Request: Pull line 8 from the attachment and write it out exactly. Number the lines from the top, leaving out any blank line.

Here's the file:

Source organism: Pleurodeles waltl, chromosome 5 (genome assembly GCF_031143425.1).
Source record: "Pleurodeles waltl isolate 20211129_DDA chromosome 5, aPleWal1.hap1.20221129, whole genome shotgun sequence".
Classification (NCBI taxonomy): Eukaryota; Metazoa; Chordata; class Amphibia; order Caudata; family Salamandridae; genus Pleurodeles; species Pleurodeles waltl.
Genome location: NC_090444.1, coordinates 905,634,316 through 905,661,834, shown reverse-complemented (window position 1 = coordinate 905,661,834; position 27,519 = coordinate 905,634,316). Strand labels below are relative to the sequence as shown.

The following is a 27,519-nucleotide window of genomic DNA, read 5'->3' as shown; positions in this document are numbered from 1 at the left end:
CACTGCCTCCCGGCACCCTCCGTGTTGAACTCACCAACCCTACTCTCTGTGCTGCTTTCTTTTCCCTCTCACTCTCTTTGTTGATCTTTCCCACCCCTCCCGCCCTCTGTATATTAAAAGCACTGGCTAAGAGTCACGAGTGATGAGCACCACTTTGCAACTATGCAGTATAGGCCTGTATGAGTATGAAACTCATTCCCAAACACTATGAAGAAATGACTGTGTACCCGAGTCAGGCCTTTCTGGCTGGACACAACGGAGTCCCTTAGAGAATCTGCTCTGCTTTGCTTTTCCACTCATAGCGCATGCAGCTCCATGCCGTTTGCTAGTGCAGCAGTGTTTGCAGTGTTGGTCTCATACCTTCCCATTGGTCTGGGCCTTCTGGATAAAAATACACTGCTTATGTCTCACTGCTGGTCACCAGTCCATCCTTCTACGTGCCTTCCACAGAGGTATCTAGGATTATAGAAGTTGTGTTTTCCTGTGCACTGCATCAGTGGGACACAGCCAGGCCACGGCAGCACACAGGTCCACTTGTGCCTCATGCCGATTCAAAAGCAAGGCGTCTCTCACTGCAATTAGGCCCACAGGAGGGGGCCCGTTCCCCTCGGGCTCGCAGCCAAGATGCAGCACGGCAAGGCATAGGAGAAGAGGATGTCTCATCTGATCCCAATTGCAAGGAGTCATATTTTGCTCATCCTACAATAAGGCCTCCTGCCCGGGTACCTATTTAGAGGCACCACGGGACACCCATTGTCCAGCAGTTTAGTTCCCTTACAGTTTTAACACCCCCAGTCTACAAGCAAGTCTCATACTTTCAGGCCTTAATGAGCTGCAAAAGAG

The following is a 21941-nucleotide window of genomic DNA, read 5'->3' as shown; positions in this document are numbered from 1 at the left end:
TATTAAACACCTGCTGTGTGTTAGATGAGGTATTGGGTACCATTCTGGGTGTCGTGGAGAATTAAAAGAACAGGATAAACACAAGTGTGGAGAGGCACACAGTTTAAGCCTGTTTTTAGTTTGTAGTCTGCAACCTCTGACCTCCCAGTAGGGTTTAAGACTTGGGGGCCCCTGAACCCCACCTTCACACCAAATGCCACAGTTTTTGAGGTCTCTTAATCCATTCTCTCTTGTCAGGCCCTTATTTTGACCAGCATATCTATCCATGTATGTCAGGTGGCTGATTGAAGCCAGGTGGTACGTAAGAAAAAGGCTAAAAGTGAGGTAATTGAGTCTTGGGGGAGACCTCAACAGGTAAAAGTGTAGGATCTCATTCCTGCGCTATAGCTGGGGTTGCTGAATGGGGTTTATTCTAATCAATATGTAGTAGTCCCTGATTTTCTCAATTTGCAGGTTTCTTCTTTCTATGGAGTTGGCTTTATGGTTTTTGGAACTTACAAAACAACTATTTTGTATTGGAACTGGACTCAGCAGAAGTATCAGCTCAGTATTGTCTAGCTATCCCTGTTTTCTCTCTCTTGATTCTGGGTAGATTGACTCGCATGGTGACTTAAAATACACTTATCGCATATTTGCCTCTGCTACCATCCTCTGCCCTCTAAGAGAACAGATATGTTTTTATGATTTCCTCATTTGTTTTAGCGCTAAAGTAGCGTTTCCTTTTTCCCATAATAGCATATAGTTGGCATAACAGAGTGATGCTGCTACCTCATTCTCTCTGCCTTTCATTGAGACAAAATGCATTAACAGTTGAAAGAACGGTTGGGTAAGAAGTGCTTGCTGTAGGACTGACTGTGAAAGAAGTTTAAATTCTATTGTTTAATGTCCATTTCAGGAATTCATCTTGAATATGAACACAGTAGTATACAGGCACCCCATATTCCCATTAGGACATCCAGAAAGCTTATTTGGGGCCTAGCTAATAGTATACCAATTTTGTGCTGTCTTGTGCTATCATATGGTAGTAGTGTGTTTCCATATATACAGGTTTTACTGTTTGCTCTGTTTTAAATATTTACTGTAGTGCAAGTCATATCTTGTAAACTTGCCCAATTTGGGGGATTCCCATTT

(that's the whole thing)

TATTAAACACCTGCTGTGTGTTAGATGAGGTATTGGGTACCATTCTGGGTGTCGTGGAGAATTAAAAGAACAGGATAAACACAAGTGTGGAGAGGCACACAGTTTAAGCCTGTTTTTAGTTTGTAGTCTGCAACCTCTGACCTCCCAGTAGGGTTTAAGACTTGGGGGCCCCTGAACCCCACCTTCACACCAAATGCCACAGTTTTTGAGGTCTCTTAATCCATTCTCTCTTGTCAGGCCCTTATTTTGACCAGCATATCTATCCATGTATGTCAGGTGGCTGATTGAAGCCAGGTGGTACGTAAGAAAAAGGCTAAAAGTGAGGTAATTGAGTCTTGGGGGAGACCTCAACAGGTAAAAGTGTAGGATCTCATTCCTGCGCTATAGCTGGGGTTGCTGAATGGGGTTTATTCTAATCAATATGTAGTAGTCCCTGATTTTCTCAATTTGCAGGTTTCTTCTTTCTATGGAGTTGGCTTTATGGTTTTTGGAACTTACAAAACAACTATTTTGTATTGGAACTGGACTCAGCAGAAGTATCAGCTCAGTATTGTCTAGCTATCCCTGTTTTCTCTCTCTTGATTCTGGGTAGATTGACTCGCATGGTGACTTAAAATACACTTATCGCATATTTGCCTCTGCTACCATCCTCTGCCCTCTAAGAGAACAGATATGTTTTTATGATTTCCTCATTTGTTTTAGCGCTAAAGTAGCGTTTCCTTTTTCCCATAATAGCATATAGTTGGCATAACAGAGTGATGCTGCTACCTCATTCTCTCTGCCTTTCATTGAGACAAAATGCATTAACAGTTGAAAGAACGGTTGGGTAAGAAGTGCTTGCTGTAGGACTGACTGTGAAAGAAGTTTAAATTCTATTGTTTAATGTCCATTTCAGGAATTCATCTTGAATATGAACACAGTAGTATACAGGCACCCCATATTCCCATTAGGACATCCAGAAAGCTTATTTGGGGCCTAGCTAATAGTATACCAATTTTGTGCTGTCTTGTGCTATCATATGGTAGTAGTGTGTTTCCATATATACAGGTTTTACTGTTTGCTCTGTTTTAAATATTTACTGTAGTGCAAGTCATATCTTGTAAACTTGCCCAATTTGGGGGATTCCCATTT